Google Web Accelerator Draws Concern
Google's release of its Web Accelerator has caused growing concern among some developers that it may actually do more harm than good. In order to speed up Web surfing, the tool automatically downloads URLs linked from the page a user is visiting, which means it might load administrative links for editing or deleting content.
The issue was discovered when users of Backpack, a service designed to organize information for individuals and small businesses in a wiki-like format, complained that their Web pages were suddenly disappearing.
Jason Fried of 37signals, the company behind Backpack, discovered that all the complainants had one thing in common - they had downloaded Google's Web Accelerator.
Fried called it "disconcerting" that Google Web Accelerator was ignoring these confirmations because of the potential destructive power to customer information it could cause. "Google’s web accelerator seems like a good thing for the public web, but it can wreak havoc on web-apps and other things with admin-links built into the UI," he argued.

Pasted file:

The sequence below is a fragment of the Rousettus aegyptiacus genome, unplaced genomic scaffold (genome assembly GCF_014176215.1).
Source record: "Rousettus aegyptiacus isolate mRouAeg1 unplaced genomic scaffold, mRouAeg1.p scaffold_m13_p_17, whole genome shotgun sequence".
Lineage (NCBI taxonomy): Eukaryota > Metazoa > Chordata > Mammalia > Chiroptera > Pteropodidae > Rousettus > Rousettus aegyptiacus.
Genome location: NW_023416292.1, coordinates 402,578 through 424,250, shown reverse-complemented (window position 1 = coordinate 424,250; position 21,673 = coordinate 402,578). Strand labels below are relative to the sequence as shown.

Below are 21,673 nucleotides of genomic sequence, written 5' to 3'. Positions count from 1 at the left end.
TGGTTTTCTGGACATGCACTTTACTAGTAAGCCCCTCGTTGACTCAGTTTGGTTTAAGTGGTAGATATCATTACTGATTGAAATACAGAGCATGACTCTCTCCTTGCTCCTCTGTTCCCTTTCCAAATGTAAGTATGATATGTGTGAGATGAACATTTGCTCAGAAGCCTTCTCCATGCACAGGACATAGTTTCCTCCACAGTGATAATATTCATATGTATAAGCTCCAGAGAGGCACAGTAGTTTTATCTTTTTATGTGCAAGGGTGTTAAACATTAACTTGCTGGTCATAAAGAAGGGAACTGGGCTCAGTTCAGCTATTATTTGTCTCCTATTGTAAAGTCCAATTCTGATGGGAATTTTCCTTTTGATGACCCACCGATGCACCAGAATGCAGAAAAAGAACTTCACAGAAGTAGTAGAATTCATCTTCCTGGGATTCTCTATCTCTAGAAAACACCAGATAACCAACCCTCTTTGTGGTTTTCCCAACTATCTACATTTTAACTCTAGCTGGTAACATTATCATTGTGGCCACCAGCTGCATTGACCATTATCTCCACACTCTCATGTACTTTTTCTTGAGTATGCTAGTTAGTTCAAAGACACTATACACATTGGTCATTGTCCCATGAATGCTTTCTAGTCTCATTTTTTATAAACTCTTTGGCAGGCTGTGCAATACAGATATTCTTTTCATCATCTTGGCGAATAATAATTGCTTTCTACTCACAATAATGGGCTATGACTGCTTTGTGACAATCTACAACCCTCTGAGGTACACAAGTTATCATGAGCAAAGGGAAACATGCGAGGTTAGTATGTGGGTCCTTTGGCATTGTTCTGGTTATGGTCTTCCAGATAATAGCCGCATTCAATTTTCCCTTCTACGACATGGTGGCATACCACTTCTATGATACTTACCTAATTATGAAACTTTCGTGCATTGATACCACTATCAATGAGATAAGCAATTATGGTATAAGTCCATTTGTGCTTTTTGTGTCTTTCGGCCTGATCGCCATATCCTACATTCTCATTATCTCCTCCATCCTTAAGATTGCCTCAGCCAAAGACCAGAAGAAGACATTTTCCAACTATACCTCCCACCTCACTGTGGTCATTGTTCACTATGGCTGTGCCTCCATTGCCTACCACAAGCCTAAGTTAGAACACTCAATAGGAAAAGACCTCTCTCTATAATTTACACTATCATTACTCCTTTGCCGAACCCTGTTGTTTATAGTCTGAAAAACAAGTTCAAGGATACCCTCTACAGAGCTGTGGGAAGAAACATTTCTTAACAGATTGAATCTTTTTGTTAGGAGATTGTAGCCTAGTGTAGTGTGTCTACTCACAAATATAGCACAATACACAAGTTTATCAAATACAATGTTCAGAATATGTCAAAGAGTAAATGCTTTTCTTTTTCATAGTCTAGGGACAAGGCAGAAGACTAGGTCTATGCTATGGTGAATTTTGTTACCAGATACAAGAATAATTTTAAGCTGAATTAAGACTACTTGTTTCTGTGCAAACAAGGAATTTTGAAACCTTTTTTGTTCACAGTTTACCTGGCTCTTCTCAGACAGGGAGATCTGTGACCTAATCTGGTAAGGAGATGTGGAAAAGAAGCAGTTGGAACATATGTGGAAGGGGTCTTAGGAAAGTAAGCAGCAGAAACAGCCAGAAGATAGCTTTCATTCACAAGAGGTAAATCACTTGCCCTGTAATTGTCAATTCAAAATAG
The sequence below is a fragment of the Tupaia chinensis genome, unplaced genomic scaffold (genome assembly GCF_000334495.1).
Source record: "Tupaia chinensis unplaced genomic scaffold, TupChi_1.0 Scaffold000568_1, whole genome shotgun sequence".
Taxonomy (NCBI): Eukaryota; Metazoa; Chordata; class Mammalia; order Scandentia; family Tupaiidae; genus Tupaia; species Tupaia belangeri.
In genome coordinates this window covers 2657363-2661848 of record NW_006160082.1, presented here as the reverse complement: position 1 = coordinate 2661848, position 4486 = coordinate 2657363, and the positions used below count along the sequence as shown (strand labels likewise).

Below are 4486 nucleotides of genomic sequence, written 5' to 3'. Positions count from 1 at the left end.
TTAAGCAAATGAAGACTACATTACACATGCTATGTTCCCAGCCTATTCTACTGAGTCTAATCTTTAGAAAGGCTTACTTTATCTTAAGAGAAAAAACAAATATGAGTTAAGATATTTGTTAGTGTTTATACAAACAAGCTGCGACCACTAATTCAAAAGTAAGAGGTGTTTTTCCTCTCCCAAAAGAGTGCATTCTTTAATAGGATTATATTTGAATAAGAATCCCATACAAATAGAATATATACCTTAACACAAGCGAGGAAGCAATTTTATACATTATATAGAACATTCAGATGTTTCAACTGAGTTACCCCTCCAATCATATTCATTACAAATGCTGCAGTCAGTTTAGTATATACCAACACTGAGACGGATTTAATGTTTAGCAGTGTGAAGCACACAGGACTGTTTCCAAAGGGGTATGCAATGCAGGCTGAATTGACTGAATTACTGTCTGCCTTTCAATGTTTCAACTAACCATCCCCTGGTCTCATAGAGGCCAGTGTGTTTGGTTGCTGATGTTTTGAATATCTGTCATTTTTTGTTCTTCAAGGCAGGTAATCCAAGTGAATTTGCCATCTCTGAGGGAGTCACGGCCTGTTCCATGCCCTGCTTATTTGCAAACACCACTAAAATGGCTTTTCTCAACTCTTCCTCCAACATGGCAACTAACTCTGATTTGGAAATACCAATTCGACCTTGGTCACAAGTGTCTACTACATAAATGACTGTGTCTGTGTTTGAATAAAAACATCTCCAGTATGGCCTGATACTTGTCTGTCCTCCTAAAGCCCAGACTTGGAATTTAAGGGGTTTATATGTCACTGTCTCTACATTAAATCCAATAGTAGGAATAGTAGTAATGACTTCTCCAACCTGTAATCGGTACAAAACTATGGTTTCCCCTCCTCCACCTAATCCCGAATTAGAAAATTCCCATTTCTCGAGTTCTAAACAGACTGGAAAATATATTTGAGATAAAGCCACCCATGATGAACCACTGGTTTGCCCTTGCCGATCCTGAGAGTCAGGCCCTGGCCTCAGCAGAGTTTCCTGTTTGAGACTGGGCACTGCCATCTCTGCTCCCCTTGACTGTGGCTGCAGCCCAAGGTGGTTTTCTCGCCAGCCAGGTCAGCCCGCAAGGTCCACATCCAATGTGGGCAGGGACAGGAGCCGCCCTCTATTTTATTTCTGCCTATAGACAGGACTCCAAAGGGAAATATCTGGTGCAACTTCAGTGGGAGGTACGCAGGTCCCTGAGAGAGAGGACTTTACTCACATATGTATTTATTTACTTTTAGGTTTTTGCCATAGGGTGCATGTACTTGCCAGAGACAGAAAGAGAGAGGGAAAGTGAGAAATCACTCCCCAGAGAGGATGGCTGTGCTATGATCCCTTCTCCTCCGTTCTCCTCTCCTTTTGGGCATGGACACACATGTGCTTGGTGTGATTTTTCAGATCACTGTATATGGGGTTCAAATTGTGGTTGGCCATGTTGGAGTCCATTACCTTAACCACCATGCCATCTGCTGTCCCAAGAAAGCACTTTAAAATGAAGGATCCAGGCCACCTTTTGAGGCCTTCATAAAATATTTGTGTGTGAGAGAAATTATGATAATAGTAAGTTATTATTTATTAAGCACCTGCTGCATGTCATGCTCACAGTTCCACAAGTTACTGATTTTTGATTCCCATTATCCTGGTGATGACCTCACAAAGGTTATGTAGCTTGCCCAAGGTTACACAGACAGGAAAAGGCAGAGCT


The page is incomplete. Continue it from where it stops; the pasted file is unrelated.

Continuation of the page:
Deleting content isn't the only potential problem caused by Google's Web Accelerator. Members of Internet forums using the tool have found themselves loading pages previously cached by other users - meaning they can view that user's account information and private messages. Google Web Accelerator uses caching to speed up the loading of Web pages.
Although developers can forcibly tell Google not to cache a page, some have opted to block Web Accelerator all together to avoid violations of privacy.
Other, less critical issues have cropped up as well. Because Google Web Accelerator can prefetch Web sites that are never viewed by a user, it can inflate page view numbers, or even cause phantom views of advertising banners.
Because all traffic is routed through Google, Web site owners have also expressed concern about tracking where visitors are coming from, called referrer data. "My second question was whether or not this would affect referrer reporting as requests are being made on behalf of Google. But apparently your IP is still forwarded," said a 37signals user. "I'm still not sure if this will actually retain the referrer data."
Google could not be reached for comment by press time.